because I think, to your point, it makes you a more well-rounded leader who can bring that back to whatever your core function or skill set is and do it with more empathy, but also a more shared understanding of, like, how do I need to contribute relative to what everybody else is doing? and I think you can do that at any level in your career; just to start, you could have coffee with someone.

Like, have coffee with a product designer--you know, if you're in marketing, you don't have to--you also could just do that, you know, and.

Kelly Sarabyn


Don't have to be a Chief Product Officer for a year; it seems like a little bit of risk from the company's perspective.

Amanda Malko


And so I think there are ways to be curious and get that value out of it. But I think it's great.

Kelly Sarabyn


Have a pressing question because I feel one of the biggest things going on in marketing is the buyer's journey and how much of it takes place in communities and professional networks through media, and the attribution around that. So, I would love to get your take on this.

I see that as something companies are struggling with in terms of that is not as easy to have attribution around. They recognize the value to some degree, but there's this tension. So I would just be curious about where you think that is now in terms of, we know these professional networks, these communities, this all this different media that may not be owned or may be owned, but it's not getting attribution in the same way. Where is that today? And where do you see that going? Yeah,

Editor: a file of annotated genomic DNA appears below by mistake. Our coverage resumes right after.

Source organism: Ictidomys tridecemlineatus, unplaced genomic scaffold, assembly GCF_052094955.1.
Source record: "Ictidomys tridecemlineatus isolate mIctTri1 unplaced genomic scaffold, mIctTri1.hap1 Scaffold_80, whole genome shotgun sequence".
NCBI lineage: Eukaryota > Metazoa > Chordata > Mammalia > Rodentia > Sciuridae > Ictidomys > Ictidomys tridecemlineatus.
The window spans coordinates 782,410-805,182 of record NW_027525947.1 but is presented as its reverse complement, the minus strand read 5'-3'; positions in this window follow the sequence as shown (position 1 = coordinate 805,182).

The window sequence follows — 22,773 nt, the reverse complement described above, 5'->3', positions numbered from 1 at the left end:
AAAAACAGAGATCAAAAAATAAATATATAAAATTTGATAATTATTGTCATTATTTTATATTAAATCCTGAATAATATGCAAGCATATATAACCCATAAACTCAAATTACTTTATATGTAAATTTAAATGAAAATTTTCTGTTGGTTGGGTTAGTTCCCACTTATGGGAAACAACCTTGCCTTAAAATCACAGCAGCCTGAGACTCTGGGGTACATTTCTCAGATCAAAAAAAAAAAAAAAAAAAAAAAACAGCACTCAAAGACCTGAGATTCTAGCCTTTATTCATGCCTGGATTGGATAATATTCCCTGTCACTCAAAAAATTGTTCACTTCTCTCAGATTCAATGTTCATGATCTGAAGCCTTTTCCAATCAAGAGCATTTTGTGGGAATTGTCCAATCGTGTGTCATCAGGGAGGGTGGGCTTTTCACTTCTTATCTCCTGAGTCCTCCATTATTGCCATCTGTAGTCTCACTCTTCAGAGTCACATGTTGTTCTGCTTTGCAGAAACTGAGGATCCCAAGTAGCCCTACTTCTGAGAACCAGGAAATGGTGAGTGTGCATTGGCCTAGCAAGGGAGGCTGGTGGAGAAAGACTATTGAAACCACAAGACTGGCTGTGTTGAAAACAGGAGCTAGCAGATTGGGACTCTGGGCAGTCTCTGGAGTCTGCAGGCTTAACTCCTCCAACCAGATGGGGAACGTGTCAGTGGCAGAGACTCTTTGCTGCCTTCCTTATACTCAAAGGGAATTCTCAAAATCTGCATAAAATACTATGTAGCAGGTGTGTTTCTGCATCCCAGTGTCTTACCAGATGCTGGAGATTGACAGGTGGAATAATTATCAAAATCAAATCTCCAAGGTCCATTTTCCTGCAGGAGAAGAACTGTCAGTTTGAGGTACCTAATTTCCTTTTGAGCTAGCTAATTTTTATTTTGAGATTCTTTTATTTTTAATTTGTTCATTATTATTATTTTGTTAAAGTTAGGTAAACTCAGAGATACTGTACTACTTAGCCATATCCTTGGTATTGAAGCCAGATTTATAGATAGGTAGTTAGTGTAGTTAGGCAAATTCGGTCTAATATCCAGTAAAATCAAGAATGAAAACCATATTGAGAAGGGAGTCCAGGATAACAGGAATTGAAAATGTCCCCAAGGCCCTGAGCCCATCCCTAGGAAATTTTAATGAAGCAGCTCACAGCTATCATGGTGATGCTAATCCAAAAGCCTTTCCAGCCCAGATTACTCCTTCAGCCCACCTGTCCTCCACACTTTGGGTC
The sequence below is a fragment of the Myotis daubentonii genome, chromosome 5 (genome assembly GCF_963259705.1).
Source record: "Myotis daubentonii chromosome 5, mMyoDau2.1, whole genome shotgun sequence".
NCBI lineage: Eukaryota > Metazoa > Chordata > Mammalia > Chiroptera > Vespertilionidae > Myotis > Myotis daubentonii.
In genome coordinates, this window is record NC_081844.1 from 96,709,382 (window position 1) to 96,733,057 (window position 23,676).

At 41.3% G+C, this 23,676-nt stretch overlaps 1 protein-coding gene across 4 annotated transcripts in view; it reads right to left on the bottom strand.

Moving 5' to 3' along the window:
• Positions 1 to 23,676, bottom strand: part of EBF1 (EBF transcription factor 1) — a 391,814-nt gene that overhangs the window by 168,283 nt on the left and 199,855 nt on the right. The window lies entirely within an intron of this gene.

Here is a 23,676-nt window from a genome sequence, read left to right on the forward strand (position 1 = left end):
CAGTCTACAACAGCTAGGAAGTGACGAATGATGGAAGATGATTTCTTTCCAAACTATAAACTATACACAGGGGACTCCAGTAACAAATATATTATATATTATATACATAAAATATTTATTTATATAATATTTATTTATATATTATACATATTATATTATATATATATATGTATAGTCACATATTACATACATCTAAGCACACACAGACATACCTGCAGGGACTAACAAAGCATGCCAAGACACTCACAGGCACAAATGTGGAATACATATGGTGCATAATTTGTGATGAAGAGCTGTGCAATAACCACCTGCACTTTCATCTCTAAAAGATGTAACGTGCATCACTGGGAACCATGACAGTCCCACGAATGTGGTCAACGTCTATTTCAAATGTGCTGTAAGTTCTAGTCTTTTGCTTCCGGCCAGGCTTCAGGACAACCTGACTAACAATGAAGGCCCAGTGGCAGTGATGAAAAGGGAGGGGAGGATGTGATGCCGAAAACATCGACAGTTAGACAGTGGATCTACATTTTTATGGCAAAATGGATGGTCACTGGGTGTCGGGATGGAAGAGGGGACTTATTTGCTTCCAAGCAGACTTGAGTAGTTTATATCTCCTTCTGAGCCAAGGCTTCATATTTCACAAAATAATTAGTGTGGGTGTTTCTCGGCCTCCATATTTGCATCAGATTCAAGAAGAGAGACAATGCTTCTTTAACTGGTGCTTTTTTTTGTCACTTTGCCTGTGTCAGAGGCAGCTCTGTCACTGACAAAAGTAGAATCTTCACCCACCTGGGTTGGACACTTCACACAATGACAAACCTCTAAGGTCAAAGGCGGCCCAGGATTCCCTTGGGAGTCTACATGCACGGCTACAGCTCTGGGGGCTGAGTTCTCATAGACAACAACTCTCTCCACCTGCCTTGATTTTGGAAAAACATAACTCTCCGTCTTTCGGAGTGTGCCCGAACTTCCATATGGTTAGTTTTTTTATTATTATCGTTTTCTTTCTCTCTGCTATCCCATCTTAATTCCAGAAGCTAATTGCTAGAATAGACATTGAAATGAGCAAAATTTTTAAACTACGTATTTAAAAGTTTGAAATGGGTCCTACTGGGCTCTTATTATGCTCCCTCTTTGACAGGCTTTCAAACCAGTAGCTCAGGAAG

Amanda Malko


It's a great question. so dark social terms some people use sound very like foreboding as what it is, which is like the digitization of word of mouth, right? like we're just now having word-of-mouth conversations online through these different channels. communities are a great example. I just think communities are so needed and so many facets of life as well as B to B tech. But super helpful but very unattributable. I think there are two things, one, I think our attribution models and tech are gonna continue to get better. I think I actually can be potentially very helpful there. But there's always going to be a lot that can't be measured. And it's funny because word of mouth, if you ask most business owners,